The war on milk has shifted fronts. First it was sugar-laden chocolate milk, which parents and school administrators battled in recent years to remove from school-lunch menus. Now, it’s plain old moo that’s under fire.
On Thursday, a national doctors group petitioned the U.S. government to remove milk as a required food group from the National School Lunch Program, the federally assisted program that has provided lunch to millions of public school kids since 1946. The doctors’ reasoning: milk doesn’t help protect kids’ bones.
The promotion of milk to help build strong bones in kids is, “in effect, the promotion of an ineffective placebo,” writes the Physicians Committee for Responsible Medicine (PCRM) in its petition [PDF]. “Milk is high in sugar, high in fat and high in animal protein” — all of which counters its purported benefits to bone health, the committee argues.
The PCRM notes that dairy products, including milk, are the No. 1 source of saturated fat in Americans’ diets. Drinking milk for the calcium it contains is therefore a losing strategy, especially since people can get their daily recommended calcium from other, more nutritious foods. And for millions of Americans who are allergic to milk — including 1.3 million children — or intolerant to the lactose it contains, drinking milk carries potentially severe health risks.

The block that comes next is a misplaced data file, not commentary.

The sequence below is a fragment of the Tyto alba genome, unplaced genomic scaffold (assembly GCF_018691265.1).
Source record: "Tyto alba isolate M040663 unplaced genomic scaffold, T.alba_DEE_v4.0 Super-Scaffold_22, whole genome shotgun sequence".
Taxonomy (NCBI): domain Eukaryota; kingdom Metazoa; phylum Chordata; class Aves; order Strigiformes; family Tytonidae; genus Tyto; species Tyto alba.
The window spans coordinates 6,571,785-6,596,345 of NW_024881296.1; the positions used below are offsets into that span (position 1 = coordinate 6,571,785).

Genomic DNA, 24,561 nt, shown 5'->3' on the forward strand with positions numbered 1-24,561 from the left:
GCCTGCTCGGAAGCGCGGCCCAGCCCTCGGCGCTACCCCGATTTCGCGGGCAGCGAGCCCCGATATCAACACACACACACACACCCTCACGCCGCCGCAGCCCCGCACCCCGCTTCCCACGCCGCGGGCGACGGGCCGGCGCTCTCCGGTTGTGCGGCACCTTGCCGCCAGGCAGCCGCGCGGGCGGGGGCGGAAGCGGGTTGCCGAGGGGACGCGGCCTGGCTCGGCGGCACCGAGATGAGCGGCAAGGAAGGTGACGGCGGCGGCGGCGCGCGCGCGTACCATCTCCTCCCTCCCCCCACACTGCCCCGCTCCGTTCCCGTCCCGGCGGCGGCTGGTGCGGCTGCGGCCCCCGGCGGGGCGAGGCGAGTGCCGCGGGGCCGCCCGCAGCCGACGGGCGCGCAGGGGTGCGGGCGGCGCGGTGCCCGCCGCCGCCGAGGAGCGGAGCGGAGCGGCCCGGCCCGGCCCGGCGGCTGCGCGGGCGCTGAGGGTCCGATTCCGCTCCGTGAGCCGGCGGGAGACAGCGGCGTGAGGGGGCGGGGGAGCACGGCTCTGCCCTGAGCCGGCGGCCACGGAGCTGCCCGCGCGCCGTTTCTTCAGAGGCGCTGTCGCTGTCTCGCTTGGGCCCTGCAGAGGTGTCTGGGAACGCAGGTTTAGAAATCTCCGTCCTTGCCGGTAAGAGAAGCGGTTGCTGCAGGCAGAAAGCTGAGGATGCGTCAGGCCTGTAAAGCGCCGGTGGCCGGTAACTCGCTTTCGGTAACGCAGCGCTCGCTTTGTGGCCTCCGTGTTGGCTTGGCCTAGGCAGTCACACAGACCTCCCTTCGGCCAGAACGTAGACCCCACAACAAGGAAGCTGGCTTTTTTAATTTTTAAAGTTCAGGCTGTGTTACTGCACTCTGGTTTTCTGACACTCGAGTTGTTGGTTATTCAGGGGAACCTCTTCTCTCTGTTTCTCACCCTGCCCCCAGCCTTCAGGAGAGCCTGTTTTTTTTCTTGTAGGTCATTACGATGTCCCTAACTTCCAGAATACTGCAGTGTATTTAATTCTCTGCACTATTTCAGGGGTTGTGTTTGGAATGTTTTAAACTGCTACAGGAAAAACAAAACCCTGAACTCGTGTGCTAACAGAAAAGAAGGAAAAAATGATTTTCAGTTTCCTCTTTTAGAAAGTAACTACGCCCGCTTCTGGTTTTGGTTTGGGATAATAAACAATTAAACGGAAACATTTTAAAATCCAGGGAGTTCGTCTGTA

“Research has now made it abundantly clear that milk doesn’t build strong bones. Whether we are talking about children who are forming bones or older people who are trying to keep their bone integrity, milk doesn’t have a beneficial effect on either one.”
In March, a study published in the Archives of Pediatrics & Adolescent Medicine followed a group of 6,712 girls over seven years, tracking their diets and assessing their likelihood of stress fracture. The researchers found that neither calcium nor dairy intake was associated with a lower risk of such fractures. Similarly, 2003 data from the Nurses’ Health Study, which followed more than 72,000 postmenopausal women for 18 years, found that milk drinkers were no less likely to suffer a hip fracture than those who didn’t drink the white stuff.